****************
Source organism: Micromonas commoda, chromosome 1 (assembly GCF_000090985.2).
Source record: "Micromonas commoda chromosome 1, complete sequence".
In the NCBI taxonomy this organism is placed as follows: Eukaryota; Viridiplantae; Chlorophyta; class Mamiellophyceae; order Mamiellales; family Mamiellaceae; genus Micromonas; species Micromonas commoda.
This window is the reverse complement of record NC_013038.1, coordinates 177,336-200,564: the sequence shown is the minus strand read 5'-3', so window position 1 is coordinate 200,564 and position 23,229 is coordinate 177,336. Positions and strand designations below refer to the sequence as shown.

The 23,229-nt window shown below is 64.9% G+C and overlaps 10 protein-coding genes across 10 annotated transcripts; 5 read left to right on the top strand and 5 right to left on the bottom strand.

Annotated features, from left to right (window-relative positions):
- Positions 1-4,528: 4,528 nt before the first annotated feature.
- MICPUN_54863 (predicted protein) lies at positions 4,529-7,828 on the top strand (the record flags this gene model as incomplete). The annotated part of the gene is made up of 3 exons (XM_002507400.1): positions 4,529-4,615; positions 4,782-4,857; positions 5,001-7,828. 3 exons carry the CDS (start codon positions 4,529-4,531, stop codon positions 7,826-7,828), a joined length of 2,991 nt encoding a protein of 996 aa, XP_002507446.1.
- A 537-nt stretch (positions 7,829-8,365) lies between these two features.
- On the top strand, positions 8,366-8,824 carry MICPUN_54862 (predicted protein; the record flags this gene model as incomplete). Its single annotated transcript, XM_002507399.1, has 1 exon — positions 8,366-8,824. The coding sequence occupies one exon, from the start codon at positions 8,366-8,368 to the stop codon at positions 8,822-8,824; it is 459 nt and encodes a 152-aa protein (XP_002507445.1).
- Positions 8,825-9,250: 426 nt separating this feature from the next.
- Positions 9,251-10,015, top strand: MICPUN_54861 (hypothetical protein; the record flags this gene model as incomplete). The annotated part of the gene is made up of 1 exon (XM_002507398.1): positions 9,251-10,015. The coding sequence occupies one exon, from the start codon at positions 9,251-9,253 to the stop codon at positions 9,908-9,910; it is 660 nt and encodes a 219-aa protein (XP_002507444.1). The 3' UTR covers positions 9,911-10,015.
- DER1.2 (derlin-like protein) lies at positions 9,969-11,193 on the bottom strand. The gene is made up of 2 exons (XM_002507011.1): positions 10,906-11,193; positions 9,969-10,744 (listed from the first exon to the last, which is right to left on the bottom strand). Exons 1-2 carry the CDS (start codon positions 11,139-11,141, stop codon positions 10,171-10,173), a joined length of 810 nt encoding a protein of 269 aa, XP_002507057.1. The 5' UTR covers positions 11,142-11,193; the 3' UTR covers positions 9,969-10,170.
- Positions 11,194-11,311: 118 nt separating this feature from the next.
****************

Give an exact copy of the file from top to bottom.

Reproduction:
Source organism: Micromonas commoda, chromosome 1 (assembly GCF_000090985.2).
Source record: "Micromonas commoda chromosome 1, complete sequence".
In the NCBI taxonomy this organism is placed as follows: Eukaryota; Viridiplantae; Chlorophyta; class Mamiellophyceae; order Mamiellales; family Mamiellaceae; genus Micromonas; species Micromonas commoda.
This window is the reverse complement of record NC_013038.1, coordinates 177,336-200,564: the sequence shown is the minus strand read 5'-3', so window position 1 is coordinate 200,564 and position 23,229 is coordinate 177,336. Positions and strand designations below refer to the sequence as shown.

The 23,229-nt window shown below is 64.9% G+C and overlaps 10 protein-coding genes across 10 annotated transcripts; 5 read left to right on the top strand and 5 right to left on the bottom strand.

Annotated features, from left to right (window-relative positions):
- Positions 1-4,528: 4,528 nt before the first annotated feature.
- MICPUN_54863 (predicted protein) lies at positions 4,529-7,828 on the top strand (the record flags this gene model as incomplete). The annotated part of the gene is made up of 3 exons (XM_002507400.1): positions 4,529-4,615; positions 4,782-4,857; positions 5,001-7,828. 3 exons carry the CDS (start codon positions 4,529-4,531, stop codon positions 7,826-7,828), a joined length of 2,991 nt encoding a protein of 996 aa, XP_002507446.1.
- A 537-nt stretch (positions 7,829-8,365) lies between these two features.
- On the top strand, positions 8,366-8,824 carry MICPUN_54862 (predicted protein; the record flags this gene model as incomplete). Its single annotated transcript, XM_002507399.1, has 1 exon — positions 8,366-8,824. The coding sequence occupies one exon, from the start codon at positions 8,366-8,368 to the stop codon at positions 8,822-8,824; it is 459 nt and encodes a 152-aa protein (XP_002507445.1).
- Positions 8,825-9,250: 426 nt separating this feature from the next.
- Positions 9,251-10,015, top strand: MICPUN_54861 (hypothetical protein; the record flags this gene model as incomplete). The annotated part of the gene is made up of 1 exon (XM_002507398.1): positions 9,251-10,015. The coding sequence occupies one exon, from the start codon at positions 9,251-9,253 to the stop codon at positions 9,908-9,910; it is 660 nt and encodes a 219-aa protein (XP_002507444.1). The 3' UTR covers positions 9,911-10,015.
- DER1.2 (derlin-like protein) lies at positions 9,969-11,193 on the bottom strand. The gene is made up of 2 exons (XM_002507011.1): positions 10,906-11,193; positions 9,969-10,744 (listed from the first exon to the last, which is right to left on the bottom strand). Exons 1-2 carry the CDS (start codon positions 11,139-11,141, stop codon positions 10,171-10,173), a joined length of 810 nt encoding a protein of 269 aa, XP_002507057.1. The 5' UTR covers positions 11,142-11,193; the 3' UTR covers positions 9,969-10,170.
- Positions 11,194-11,311: 118 nt separating this feature from the next.